"Come on, my enemy, we have yet to wrestle for our lives; but many hard and miserable hours must you endure until that period shall arrive." -Mary Shelley
Ah, insomnia. My old foe.
I was going to save most of this for a blog video I intended to do in the morning. But, alas, yet again I cannot sleep. Which means the likelihood of my being awake and coherent enough to record a video tomorrow morning is slim to none. Yay for yet another one of the side effects of anxiety.
I've spent much of the last two days sleeping--or, at the very least, sleeping in late. Though I've been "feeling better" following my last bout of anxiety/depression flare-up, I am still recovering from the aftermath. As if the actual attacks aren't bad enough, there's the headaches, and the fatigue, and the lightheadedness, and the nausea that follows. So much fun, let me tell you.
You see, there are actually several different types of anxiety disorders, each one with its own symptoms and side-effects, ranging from social anxiety to post traumatic stress disorder to obsessive compulsive disorder. Then there is generalized anxiety disorder, which fits most of the stereotypical molds, and is associated with excessive worry and an almost irrational sense of urgency or sometimes even borderline paranoia.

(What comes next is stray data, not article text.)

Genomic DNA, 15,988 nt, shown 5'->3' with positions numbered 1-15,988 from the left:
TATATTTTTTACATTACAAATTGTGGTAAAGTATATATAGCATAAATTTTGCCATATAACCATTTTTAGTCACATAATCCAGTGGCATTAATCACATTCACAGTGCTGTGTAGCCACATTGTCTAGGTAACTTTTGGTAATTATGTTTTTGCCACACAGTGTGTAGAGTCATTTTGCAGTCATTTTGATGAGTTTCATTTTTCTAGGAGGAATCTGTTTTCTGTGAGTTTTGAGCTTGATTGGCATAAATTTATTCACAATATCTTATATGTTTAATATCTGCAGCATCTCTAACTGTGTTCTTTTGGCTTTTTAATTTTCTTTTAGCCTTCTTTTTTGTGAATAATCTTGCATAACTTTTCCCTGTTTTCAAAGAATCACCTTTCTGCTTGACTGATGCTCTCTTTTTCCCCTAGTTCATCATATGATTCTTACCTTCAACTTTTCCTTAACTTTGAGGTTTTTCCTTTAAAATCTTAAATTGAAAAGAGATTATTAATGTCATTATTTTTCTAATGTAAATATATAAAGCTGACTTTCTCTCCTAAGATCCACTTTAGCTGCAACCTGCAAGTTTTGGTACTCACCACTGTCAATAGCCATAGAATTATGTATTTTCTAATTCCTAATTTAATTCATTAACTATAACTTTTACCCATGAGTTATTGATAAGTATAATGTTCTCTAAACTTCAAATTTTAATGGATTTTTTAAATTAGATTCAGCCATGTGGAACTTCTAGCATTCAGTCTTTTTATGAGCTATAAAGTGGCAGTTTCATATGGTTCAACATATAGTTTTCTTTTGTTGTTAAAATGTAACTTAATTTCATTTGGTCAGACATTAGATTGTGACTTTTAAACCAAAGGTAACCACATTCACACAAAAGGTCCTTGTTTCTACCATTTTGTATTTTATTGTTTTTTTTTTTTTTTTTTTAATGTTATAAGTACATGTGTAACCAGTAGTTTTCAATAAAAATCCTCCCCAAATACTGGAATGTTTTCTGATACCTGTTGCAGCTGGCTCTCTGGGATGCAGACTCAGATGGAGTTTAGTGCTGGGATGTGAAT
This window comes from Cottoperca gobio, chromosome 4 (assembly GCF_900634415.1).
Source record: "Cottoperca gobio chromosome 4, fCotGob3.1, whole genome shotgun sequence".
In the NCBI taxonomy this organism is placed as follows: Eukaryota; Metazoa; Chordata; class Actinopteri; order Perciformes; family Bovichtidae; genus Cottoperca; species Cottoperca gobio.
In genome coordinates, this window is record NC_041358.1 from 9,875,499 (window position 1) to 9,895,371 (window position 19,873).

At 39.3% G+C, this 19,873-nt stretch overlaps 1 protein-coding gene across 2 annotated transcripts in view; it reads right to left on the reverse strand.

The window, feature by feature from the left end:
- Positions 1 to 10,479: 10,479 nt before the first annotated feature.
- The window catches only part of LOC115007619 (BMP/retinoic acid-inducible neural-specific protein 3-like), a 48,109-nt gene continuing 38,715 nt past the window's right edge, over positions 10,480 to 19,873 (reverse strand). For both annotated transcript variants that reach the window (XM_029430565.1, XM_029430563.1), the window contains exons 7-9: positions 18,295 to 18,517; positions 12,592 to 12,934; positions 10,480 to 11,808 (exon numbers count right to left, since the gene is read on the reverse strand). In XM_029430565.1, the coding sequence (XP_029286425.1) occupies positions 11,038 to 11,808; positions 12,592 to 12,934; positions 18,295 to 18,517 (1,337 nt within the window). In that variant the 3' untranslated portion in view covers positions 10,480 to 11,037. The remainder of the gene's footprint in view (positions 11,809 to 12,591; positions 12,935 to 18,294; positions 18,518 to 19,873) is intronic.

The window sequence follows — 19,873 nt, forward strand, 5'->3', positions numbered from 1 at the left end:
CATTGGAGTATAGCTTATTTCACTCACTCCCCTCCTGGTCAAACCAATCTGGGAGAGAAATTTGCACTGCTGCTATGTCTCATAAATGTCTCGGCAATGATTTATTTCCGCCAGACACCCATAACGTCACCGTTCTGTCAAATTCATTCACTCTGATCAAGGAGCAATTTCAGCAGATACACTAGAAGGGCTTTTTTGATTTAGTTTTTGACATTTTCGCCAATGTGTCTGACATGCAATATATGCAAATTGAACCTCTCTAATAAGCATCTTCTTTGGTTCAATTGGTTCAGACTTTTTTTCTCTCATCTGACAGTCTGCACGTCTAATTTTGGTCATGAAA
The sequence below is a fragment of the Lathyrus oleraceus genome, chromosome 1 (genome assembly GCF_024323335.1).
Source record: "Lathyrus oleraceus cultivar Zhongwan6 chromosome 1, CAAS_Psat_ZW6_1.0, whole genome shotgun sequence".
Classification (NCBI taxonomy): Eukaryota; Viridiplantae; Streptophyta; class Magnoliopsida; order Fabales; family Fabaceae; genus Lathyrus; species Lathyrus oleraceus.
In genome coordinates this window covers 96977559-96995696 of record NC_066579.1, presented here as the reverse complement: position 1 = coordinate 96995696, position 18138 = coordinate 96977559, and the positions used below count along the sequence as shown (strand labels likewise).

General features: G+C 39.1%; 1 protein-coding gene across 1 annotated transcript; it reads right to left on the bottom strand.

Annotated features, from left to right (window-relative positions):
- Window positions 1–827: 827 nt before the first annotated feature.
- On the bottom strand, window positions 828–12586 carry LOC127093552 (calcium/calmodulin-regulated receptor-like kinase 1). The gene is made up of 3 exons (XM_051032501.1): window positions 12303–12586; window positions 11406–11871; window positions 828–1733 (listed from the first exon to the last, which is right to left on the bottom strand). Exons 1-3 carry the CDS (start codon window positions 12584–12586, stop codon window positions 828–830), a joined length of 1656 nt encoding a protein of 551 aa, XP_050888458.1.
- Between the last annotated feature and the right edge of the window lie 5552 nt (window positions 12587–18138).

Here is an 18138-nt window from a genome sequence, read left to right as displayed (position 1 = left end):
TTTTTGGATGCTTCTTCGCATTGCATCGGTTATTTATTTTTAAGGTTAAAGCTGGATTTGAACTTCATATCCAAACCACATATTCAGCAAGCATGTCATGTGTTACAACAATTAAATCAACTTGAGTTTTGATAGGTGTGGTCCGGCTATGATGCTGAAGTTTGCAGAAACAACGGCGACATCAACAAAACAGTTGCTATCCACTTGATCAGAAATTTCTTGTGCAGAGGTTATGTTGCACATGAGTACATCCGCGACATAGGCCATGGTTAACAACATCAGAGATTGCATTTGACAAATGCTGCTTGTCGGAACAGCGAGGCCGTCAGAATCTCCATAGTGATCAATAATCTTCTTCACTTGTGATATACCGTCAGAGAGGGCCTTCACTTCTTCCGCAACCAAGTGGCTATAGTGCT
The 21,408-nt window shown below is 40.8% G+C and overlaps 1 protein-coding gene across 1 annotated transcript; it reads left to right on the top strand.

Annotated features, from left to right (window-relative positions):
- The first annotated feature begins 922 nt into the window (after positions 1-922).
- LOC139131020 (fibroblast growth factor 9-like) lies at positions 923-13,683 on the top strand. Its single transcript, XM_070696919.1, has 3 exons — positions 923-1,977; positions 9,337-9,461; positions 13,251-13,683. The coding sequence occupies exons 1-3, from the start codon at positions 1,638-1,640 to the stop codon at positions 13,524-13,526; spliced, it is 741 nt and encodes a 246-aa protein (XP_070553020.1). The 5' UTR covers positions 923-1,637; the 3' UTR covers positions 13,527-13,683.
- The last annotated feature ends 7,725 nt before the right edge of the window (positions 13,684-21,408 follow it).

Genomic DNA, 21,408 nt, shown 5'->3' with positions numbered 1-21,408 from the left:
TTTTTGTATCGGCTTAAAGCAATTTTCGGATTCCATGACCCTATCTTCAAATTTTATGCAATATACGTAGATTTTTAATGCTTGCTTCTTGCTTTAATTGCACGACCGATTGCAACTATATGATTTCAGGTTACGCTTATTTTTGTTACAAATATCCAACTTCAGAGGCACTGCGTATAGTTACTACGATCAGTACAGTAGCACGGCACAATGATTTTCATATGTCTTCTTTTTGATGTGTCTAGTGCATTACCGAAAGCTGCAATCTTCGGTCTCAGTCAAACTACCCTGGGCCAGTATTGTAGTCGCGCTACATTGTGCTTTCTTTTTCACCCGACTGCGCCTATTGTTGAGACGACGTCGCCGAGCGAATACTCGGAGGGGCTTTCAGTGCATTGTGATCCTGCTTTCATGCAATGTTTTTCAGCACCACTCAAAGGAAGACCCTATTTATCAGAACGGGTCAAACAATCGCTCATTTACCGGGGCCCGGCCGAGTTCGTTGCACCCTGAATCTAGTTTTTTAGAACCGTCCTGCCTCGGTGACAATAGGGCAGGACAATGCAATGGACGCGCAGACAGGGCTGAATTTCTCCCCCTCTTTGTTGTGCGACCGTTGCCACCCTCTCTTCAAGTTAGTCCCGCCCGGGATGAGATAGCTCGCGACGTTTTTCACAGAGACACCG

Then there's the anxiety disorder that I'm cursed with. Panic disorder.
What has surprised me the most about this particular disorder is the severe physiological impact. No one really knows what causes a panic attack, but at any given moment, through a series of rational and even irrational triggers, my body will shoot into full on flight-or-fight mode. My heart rate will shoot up, I'll begin to hyperventilate, the room will spin, and I'll suddenly be overcome with this incredible sense of dread. It's as if my body were screaming from the inside, desperate to get away from some totally unforeseen danger lurking just beneath the skin. If you've ever had to swerve suddenly or slam on the brakes to avoid an accident (or worse, you were involved in a fender-bender), you may have some kind of an idea of what it's like to feel your entire body flood with adrenalin. To have to verbally calm yourself down. To have to remind yourself that you're still alive. You're relatively ok. And everything is going to be alright.
Only instead of being behind the wheel of a car with the fresh smell of rubber against road, you're sobbing on the edge of your bed, or standing in the aisle at the grocery store, or sitting in church after having just contributed to a class discussion.
And as if the hyperventilating and increased heart rate and tightness of the chest and dizziness and fainting (oh yes, there's that too) and there being absolutely NO sudden onset medication that won't completely knock you out cold isnt' bad enough, you get to endure all the symptoms in between and after each panic attack. The constant headaches. The fogginess. The inability to focus. The uncontrollable shaking. The feeling cold all the time for no reason. The irritability. The stomach cramps. The nausea. The utter exhaustion. And the insomnia.
The cursed, cursed insomnia.
Why I Left the Church
The Importance of Friendship
Secrets to Staying Sane
Fighting the Rain